While I was in the military, I bought a Commodore 64. From there I moved on up through the PC line, always buying just enough machine to support the latest version of the flight sims. I never really paid much attention to consoles until the Dreamcast came out. I now have an Xbox for my console games, and a 1ghz Celeron with a GeForce4 for graphics. Being married and having a very expensive toy (my airplane) means I don't get to spend a lot of money on the lastest/greatest PC and console hardware.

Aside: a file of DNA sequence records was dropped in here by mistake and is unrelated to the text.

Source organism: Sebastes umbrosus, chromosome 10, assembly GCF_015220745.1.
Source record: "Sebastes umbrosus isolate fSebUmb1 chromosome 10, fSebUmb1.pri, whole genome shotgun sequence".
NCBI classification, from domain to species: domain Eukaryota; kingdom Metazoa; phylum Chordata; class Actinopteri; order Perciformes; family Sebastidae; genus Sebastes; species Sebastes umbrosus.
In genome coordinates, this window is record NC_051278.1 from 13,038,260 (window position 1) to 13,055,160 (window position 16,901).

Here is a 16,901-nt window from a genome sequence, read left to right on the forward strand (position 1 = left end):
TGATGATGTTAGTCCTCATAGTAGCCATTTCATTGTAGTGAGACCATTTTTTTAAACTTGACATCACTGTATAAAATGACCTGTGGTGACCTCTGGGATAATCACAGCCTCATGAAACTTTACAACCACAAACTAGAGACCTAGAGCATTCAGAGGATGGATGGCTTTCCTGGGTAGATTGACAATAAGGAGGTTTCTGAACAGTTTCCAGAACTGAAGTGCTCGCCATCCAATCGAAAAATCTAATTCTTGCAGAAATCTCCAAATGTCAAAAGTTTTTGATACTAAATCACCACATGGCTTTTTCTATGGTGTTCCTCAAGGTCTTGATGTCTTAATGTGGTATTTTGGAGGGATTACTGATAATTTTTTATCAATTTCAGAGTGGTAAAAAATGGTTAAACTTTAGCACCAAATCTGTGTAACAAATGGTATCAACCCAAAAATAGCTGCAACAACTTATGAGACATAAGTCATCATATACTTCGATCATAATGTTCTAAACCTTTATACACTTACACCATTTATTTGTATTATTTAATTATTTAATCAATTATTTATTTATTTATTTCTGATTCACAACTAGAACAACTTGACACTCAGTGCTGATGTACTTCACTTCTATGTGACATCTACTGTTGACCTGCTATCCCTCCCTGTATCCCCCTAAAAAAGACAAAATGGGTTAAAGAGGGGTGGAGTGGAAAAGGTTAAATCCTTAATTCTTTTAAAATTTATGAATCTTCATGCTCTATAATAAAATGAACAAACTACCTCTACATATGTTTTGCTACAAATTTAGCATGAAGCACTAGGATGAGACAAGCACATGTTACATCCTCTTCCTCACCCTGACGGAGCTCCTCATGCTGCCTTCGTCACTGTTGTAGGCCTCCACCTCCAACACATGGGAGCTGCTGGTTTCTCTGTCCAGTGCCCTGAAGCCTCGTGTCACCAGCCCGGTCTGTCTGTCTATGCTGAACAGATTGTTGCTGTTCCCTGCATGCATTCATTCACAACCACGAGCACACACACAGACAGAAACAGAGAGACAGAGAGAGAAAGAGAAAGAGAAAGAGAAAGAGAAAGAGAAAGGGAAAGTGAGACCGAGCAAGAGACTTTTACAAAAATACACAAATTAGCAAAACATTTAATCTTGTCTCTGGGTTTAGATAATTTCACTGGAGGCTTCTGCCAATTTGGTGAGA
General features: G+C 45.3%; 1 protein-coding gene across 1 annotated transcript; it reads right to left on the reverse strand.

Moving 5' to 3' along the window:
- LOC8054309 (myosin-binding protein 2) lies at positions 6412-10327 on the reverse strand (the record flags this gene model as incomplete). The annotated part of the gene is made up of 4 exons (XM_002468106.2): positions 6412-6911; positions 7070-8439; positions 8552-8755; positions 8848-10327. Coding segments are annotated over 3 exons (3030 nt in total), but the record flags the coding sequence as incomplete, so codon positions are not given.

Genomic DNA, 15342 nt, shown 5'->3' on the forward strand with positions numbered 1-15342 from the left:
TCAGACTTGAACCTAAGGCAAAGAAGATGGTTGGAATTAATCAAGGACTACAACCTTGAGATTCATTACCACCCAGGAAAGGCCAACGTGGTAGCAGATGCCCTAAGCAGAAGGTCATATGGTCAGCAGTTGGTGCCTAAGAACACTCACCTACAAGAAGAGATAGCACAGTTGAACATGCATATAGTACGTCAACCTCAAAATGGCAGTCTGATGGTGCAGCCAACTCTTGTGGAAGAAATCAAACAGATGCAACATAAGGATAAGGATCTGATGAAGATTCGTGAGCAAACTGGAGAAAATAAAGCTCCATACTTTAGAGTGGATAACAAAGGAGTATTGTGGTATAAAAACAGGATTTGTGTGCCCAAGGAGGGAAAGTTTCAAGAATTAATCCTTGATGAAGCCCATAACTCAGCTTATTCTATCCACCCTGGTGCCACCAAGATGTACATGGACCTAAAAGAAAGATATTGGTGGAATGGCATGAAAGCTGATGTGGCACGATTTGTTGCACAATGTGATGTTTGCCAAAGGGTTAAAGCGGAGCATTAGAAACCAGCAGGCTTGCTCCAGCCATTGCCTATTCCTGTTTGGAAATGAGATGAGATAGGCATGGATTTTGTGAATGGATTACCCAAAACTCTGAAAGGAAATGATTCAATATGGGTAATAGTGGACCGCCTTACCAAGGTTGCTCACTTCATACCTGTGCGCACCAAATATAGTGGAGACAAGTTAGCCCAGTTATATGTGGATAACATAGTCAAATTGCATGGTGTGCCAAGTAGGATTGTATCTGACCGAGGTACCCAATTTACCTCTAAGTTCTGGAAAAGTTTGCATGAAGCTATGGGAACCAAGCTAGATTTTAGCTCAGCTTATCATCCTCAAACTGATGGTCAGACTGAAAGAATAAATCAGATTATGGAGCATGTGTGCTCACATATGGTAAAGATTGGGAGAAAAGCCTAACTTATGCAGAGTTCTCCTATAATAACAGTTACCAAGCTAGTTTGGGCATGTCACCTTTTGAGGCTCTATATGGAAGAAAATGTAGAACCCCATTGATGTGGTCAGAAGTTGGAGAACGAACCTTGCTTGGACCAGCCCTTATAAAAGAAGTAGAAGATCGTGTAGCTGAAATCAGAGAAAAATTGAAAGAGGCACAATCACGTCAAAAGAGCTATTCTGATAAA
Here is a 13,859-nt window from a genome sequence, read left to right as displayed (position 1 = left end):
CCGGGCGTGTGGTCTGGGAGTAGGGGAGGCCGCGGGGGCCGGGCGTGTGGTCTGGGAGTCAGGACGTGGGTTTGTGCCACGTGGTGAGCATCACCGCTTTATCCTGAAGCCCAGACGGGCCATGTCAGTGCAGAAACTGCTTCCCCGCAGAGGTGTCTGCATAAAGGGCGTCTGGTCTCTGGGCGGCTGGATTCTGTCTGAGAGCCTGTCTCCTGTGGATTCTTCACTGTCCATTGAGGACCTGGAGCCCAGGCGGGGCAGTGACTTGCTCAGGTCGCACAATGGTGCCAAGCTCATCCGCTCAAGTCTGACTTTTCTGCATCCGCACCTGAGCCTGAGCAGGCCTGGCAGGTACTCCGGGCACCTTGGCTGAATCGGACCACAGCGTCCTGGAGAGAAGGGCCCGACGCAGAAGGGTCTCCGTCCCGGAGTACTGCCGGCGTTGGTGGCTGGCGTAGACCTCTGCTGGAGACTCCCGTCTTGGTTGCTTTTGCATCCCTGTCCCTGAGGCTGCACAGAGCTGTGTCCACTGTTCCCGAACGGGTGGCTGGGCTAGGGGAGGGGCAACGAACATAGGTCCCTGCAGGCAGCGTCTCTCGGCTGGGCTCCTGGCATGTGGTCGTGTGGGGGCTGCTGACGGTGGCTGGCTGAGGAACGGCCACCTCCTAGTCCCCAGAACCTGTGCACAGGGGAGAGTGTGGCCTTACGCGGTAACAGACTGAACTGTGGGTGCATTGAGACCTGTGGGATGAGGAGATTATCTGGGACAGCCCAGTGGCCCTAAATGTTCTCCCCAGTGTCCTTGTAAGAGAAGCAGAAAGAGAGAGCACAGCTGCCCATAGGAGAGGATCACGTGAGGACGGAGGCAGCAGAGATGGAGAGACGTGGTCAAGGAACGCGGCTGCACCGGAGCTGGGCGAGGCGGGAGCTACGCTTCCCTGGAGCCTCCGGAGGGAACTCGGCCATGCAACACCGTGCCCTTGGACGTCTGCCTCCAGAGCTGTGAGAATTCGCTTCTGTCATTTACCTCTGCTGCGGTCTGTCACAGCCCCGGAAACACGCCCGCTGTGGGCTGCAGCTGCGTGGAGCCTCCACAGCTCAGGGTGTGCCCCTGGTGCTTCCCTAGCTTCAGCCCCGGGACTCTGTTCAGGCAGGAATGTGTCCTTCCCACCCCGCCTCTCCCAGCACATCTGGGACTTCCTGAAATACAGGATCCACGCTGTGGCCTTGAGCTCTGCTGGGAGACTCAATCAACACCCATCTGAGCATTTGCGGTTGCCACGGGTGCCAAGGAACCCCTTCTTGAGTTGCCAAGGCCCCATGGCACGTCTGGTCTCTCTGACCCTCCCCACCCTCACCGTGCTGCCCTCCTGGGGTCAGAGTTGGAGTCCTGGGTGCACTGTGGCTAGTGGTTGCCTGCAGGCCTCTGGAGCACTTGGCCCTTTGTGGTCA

My interests these days are primarily auto racing and flying sims on the PC. I'm too old and slow to do well at the FPS twitchers or fighting games, but I do enjoy online Rainbow 6 or the like now and then, although I had to give up Americas Army due to my complete inability to discern friend from foe. I have the Xbox mostly to play games with my daughter and for the sports games.